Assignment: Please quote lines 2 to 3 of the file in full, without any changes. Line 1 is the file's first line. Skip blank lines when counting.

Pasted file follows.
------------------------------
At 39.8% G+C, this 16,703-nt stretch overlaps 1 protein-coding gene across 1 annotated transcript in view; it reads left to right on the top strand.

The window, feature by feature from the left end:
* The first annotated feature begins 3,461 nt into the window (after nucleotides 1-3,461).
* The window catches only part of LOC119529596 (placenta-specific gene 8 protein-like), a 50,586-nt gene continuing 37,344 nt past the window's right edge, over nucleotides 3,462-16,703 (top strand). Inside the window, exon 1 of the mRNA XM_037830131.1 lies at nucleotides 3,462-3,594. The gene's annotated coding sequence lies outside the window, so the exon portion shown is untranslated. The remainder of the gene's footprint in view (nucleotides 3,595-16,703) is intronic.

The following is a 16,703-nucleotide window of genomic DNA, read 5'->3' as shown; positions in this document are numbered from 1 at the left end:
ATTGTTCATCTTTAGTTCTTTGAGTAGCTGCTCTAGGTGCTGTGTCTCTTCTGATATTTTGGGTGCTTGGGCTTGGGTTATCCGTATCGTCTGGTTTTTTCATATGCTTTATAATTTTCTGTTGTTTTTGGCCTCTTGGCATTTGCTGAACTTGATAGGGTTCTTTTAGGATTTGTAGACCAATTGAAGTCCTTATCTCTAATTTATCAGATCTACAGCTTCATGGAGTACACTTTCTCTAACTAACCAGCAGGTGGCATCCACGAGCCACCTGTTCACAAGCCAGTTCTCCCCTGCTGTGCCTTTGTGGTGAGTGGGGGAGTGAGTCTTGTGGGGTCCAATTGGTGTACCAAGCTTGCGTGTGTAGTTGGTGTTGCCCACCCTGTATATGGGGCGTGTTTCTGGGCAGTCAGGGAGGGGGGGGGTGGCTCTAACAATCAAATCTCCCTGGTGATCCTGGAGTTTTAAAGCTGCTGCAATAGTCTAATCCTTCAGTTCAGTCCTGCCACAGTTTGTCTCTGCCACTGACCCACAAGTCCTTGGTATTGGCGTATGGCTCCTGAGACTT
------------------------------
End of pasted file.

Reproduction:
The window, feature by feature from the left end:
* The first annotated feature begins 3,461 nt into the window (after nucleotides 1-3,461).